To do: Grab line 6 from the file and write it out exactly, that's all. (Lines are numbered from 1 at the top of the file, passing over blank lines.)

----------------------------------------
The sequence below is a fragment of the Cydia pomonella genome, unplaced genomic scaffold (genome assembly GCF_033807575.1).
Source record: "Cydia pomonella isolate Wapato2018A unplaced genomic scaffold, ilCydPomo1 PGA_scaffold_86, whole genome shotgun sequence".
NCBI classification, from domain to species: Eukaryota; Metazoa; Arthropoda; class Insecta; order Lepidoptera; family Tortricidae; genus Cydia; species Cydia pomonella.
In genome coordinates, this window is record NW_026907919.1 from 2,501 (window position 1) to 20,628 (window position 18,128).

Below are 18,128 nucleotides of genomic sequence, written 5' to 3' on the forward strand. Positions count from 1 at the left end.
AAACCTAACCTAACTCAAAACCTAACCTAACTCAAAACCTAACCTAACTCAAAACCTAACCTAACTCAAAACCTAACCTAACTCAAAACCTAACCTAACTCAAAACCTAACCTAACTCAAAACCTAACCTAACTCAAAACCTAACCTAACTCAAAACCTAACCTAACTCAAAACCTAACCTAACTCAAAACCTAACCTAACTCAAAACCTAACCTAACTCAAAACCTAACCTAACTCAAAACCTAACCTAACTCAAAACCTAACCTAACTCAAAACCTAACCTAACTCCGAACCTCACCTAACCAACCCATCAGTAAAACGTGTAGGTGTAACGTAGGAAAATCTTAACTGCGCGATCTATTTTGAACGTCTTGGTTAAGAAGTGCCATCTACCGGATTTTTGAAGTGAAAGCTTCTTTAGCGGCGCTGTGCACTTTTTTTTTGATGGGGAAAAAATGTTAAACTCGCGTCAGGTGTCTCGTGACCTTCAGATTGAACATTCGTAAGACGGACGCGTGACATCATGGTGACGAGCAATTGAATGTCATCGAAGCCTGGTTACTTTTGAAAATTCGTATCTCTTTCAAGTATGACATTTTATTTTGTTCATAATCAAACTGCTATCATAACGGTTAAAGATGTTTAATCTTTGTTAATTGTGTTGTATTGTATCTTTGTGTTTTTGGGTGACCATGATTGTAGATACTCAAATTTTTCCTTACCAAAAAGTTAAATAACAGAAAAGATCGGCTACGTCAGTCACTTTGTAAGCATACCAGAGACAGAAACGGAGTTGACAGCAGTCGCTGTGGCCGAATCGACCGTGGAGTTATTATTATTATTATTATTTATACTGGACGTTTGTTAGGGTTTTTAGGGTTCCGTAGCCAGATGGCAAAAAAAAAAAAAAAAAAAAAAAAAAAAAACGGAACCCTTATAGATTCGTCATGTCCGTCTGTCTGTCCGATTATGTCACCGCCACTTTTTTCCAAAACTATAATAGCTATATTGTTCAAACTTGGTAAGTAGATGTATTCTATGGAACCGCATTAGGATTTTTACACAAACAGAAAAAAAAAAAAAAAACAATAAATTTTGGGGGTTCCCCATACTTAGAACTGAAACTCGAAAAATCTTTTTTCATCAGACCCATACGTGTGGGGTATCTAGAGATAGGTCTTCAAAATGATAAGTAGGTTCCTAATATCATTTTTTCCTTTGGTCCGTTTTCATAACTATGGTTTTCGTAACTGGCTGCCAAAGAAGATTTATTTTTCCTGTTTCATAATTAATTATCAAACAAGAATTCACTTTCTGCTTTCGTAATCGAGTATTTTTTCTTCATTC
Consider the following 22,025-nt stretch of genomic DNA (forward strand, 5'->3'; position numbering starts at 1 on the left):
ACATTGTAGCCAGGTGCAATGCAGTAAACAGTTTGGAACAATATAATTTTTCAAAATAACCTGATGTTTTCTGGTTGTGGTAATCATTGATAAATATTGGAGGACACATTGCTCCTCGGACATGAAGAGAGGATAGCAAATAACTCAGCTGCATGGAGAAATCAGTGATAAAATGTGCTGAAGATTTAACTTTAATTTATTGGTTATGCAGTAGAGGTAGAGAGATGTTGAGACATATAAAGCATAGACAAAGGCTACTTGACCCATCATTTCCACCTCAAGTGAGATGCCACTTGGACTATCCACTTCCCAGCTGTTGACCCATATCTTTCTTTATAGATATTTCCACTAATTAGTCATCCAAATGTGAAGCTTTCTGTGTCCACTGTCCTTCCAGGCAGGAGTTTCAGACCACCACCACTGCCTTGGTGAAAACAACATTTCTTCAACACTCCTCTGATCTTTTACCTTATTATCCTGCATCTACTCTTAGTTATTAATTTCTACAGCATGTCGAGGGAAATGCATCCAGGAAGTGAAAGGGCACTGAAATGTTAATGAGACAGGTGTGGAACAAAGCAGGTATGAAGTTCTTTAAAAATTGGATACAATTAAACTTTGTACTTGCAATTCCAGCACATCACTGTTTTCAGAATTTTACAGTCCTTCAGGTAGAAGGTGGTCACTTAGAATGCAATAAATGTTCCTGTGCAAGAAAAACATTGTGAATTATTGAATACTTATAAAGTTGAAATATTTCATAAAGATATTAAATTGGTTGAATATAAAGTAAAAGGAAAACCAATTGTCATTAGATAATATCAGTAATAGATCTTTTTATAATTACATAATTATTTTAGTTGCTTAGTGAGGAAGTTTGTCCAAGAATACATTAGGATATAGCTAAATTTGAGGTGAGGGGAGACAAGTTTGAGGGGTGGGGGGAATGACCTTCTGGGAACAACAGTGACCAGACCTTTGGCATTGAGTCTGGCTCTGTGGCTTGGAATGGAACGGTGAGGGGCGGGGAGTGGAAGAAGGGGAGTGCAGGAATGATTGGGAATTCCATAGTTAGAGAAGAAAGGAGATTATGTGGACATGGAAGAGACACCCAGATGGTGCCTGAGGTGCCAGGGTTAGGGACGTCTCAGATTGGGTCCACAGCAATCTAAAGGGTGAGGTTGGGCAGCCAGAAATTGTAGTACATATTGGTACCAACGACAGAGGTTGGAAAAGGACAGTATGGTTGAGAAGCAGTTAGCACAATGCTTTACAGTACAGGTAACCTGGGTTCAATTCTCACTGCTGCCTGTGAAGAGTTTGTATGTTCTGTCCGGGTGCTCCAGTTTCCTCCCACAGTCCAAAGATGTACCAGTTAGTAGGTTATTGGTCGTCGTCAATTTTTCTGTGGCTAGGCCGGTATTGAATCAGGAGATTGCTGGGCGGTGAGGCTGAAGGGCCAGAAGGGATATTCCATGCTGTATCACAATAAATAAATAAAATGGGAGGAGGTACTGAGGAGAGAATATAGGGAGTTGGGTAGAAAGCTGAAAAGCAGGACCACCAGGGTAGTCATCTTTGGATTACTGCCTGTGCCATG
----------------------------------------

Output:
AAACCTAACCTAACTCAAAACCTAACCTAACTCAAAACCTAACCTAACTCAAAACCTAACCTAACTCAAAACCTAACCTAACTCAAAACCTAACCTAACTCAAAACCTAACCTAACTCAAAACCTAACCTAACTCAAAACCTAACCTAACTCAAAACCTAACCTAACTCAAAACCTAACCTAACTCAAAACCTAACCTAACTCAAAACCTAACCTAACTCAAAACCTAACCTAACTCAAAACCTAACCTAACTCAAAACCTAACCTAACTCAAAACCTAACCTAACTCCGAACCTCACCTAACCAACCCATCAGTAAAACGTGTAGGTGTAACGTAGGAAAATCTTAACTGCGCGATCTATTTTGAACGTCTTGGTTAAGAAGTGCCATCTACCGGATTTTTGAAGTGAAAGCTTCTTTAGCGGCGCTGTGCACTTTTTTTTTGATGGGGAAAAAATGTTAAACTCGCGTCAGGTGTCTCGTGACCTTCAGATTGAACATTCGTAAGACGGACGCGTGACATCATGGTGACGAGCAATTGAATGTCATCGAAGCCTGGTTACTTTTGAAAATTCGTATCTCTTTCAAGTATGACATTTTATTTTGTTCATAATCAAACTGCTATCATAACGGTTAAAGATGTTTAATCTTTGTTAATTGTGTTGTATTGTATCTTTGTGTTTTTGGGTGACCATGATTGTAGATACTCAAATTTTTCCTTACCAAAAAGTTAAATAACAGAAAAGATCGGCTACGTCAGTCACTTTGTAAGCATACCAGAGACAGAAACGGAGTTGACAGCAGTCGCTGTGGCCGAATCGACCGTGGAGTTATTATTATTATTATTATTTATACTGGACGTTTGTTAGGGTTTTTAGGGTTCCGTAGCCAGATGGCAAAAAAAAAAAAAAAAAAAAAAAAAAAAAACGGAACCCTTATAGATTCGTCATGTCCGTCTGTCTGTCCGATTATGTCACCGCCACTTTTTTCCAAAACTATAATAGCTATATTGTTCAAACTTGGTAAGTAGATGTATTCTATGGAACCGCATTAGGATTTTTACACAAACAGAAAAAAAAAAAAAAAACAATAAATTTTGGGGGTTCCCCATACTTAGAACTGAAACTCGAAAAATCTTTTTTCATCAGACCCATACGTGTGGGGTATCTAGAGATAGGTCTTCAAAATGATAAGTAGGTTCCTAATATCATTTTTTCCTTTGGTCCGTTTTCATAACTATGGTTTTCGTAACTGGCTGCCAAAGAAGATTTATTTTTCCTGTTTCATAATTAATTATCAAACAAGAATTCACTTTCTGCTTTCGTAATCGAGTATTTTTTCTTCATTC